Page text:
3

460 F.2d 1041 at 1047. Indeed, United States v. Bass, supra, distinguished Perez on this basis.

4

"In light of our disposition of the case, we do not reach the question whether, upon appropriate findings, Congress can constitutionally punish the 'mere possession' of firearms; thus, we need not consider the relevance, in that connection, of our recent decision in Perez v. United States, 402 U.S. 146 [, 91 S.Ct. 1357, 28 L.Ed. 2d 686] (1971). The question whether the definition of 'felony' in Sec. 1202 (c) (2) creates a classification violating the Fifth Amendment was not raised in the Government's Petition for Certiorari, and is also not considered here." 404 U.S. 336 at 339, note 4, 92 S.Ct. 515 at 518.

5

We turn to appellant's challenge to the sufficiency of the evidence. The prosecution's strongest case was made by the testimony of James McCloud and his fifteen year old son. McCloud testified that he had a desperate need for money and turned to appellant for a loan of $35. On cross-examination he was asked:

6

"Q All right. Now, when you made that loan from John Webb, were you scared of him at that time?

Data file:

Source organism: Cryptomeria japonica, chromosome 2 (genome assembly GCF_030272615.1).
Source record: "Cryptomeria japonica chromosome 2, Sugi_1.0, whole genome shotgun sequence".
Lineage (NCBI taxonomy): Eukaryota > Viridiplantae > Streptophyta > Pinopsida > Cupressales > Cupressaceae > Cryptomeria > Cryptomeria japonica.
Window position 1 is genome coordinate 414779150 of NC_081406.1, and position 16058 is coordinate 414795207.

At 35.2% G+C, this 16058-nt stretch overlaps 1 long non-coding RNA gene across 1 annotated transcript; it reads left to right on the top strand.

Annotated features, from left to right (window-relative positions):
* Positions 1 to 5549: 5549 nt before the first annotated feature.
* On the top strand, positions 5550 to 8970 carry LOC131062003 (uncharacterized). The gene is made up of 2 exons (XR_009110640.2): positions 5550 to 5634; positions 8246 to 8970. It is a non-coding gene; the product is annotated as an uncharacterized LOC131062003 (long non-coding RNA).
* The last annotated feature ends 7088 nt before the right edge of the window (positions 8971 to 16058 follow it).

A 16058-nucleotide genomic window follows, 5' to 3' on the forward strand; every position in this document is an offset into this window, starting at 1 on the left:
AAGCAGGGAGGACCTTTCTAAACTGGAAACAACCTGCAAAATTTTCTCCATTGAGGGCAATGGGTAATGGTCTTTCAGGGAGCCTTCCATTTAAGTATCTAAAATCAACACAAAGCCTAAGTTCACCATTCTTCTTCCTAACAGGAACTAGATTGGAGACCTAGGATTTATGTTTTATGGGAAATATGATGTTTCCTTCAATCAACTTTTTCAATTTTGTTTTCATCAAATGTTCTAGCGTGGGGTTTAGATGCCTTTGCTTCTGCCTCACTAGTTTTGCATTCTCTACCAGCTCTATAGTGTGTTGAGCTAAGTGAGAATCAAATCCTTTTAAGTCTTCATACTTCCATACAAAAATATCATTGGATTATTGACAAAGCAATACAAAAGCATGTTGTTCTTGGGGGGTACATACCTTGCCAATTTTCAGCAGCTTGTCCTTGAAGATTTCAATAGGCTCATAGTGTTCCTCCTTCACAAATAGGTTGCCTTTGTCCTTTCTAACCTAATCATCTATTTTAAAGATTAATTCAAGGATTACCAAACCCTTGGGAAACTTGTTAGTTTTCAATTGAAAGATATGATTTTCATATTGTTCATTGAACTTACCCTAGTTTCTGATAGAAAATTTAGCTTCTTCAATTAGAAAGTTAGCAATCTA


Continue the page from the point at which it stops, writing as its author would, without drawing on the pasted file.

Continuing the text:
7

A I was kind of--I was kind of scared; yes, sir; I just needed it and didn't have no other way to get it.

8

Q Now, you went there voluntarily, and you needed the money, and he let you have it, didn't he?

9

A Yes, sir.

10

Q Now, I will ask you if any threats were made to you at that time, and John Webb told you, now, when you made the loan, that he--did he tell you anything; he say, 'James if you don't pay me back, now, I am going to beat you up or shoot you or kill you or send you to hell'?

11

A At that time, onliest thing he told me, say, 'I am going to let you have the money. Now, you know I don't play about my money."'

12

On the Friday after the loan was made Webb told him he now owed $70. McCloud paid him $35. The next Friday Webb returned to McCloud's place of business and demanded that he again be paid $70. McCloud paid him $58. The next week Webb demanded $100. McCloud refused to pay anything further and was subsequently assaulted by the appellant.

13